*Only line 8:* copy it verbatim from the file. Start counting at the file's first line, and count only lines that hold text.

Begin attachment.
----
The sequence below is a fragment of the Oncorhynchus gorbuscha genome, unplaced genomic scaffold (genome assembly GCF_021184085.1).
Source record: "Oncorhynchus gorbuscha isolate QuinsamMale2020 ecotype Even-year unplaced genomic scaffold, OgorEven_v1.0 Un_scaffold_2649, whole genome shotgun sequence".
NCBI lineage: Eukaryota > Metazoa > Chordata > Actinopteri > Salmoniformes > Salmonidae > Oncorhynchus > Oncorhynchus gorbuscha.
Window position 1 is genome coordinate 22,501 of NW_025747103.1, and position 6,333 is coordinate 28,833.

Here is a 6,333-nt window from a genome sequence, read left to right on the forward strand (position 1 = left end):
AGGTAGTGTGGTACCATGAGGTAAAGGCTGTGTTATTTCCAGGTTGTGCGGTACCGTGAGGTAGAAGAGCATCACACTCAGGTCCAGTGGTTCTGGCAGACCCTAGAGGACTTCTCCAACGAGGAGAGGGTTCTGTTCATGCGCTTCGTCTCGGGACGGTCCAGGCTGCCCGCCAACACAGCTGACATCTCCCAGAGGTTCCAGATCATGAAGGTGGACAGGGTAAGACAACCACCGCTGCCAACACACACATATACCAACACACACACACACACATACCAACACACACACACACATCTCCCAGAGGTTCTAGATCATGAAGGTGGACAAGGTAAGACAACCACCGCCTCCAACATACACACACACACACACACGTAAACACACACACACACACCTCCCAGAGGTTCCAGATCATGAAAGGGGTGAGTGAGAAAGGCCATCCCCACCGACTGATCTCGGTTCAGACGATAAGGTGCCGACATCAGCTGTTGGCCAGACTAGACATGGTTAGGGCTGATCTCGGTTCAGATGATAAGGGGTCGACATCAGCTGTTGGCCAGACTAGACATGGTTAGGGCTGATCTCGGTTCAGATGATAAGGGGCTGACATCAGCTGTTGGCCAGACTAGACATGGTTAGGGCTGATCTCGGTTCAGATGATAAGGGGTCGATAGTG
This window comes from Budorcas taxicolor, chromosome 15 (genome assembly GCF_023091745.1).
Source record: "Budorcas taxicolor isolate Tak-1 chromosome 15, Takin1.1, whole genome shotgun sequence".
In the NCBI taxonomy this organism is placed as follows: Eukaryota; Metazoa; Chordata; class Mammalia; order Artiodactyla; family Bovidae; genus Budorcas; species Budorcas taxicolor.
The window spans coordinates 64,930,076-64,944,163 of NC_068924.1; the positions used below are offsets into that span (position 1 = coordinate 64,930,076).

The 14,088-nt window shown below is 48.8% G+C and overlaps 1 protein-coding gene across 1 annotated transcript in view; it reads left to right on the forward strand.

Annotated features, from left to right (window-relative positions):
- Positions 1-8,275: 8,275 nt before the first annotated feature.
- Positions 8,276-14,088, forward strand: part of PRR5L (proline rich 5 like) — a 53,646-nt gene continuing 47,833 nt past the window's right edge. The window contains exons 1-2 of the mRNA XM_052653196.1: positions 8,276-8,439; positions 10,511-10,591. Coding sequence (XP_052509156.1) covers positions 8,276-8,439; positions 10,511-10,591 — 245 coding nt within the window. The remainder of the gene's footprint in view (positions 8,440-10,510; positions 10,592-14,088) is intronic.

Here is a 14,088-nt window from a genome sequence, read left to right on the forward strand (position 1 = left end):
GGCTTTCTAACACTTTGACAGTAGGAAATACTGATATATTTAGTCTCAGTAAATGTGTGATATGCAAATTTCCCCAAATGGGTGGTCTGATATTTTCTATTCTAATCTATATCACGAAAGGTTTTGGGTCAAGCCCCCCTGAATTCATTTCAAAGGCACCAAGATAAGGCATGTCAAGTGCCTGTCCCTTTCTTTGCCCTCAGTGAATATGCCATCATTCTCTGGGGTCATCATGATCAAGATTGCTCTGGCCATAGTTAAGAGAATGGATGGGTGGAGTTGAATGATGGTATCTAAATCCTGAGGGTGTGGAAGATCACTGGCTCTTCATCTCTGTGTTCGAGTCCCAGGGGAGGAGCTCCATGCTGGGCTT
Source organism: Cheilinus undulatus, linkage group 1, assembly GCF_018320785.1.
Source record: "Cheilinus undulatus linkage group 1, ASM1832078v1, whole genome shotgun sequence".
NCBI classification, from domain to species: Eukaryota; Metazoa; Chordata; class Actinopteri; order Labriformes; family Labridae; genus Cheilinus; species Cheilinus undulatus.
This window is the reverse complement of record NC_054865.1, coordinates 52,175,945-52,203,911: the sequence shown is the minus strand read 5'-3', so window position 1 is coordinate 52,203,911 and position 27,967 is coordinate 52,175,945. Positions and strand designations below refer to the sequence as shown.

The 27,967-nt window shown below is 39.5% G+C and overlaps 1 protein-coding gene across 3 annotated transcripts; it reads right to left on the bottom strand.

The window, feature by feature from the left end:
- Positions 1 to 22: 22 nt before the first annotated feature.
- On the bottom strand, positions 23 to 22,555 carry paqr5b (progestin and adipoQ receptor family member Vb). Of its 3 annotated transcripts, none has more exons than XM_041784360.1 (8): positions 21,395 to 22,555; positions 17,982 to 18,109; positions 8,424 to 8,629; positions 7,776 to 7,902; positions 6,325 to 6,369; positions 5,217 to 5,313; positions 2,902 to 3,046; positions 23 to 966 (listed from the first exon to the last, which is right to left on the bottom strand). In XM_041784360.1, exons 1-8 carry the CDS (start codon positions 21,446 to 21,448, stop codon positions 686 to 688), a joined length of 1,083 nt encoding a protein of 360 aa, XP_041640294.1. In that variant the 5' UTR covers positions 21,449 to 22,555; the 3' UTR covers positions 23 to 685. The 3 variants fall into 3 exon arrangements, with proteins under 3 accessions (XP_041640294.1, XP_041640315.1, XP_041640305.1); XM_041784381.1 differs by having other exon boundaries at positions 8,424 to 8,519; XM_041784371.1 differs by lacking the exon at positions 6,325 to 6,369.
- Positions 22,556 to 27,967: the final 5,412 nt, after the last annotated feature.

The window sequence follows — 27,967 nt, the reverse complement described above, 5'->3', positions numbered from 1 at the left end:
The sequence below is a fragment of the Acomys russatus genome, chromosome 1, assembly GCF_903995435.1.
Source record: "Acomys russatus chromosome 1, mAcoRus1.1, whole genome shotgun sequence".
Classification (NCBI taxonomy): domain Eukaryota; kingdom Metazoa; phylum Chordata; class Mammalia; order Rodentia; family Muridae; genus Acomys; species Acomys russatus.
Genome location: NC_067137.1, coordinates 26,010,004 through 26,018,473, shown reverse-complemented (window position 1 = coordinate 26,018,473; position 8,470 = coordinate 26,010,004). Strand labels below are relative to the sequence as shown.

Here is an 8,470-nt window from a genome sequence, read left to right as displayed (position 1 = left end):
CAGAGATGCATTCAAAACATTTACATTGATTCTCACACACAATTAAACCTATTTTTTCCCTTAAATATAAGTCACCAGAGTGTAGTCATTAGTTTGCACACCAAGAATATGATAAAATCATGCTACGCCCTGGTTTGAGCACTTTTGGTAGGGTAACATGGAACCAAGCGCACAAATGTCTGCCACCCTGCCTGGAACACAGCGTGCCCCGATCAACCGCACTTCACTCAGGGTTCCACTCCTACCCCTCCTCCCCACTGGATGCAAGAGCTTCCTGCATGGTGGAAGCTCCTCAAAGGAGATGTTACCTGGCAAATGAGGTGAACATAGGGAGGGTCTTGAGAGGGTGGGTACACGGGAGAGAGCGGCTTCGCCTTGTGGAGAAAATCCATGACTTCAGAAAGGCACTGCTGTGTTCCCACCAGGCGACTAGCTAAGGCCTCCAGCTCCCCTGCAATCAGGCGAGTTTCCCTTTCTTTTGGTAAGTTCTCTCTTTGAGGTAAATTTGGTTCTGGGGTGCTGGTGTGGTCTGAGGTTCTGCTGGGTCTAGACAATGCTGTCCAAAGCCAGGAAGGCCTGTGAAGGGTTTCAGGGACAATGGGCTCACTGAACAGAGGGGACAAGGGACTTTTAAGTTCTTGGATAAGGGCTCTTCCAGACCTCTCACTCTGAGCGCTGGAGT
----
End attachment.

Source record: "Budorcas taxicolor isolate Tak-1 chromosome 15, Takin1.1, whole genome shotgun sequence".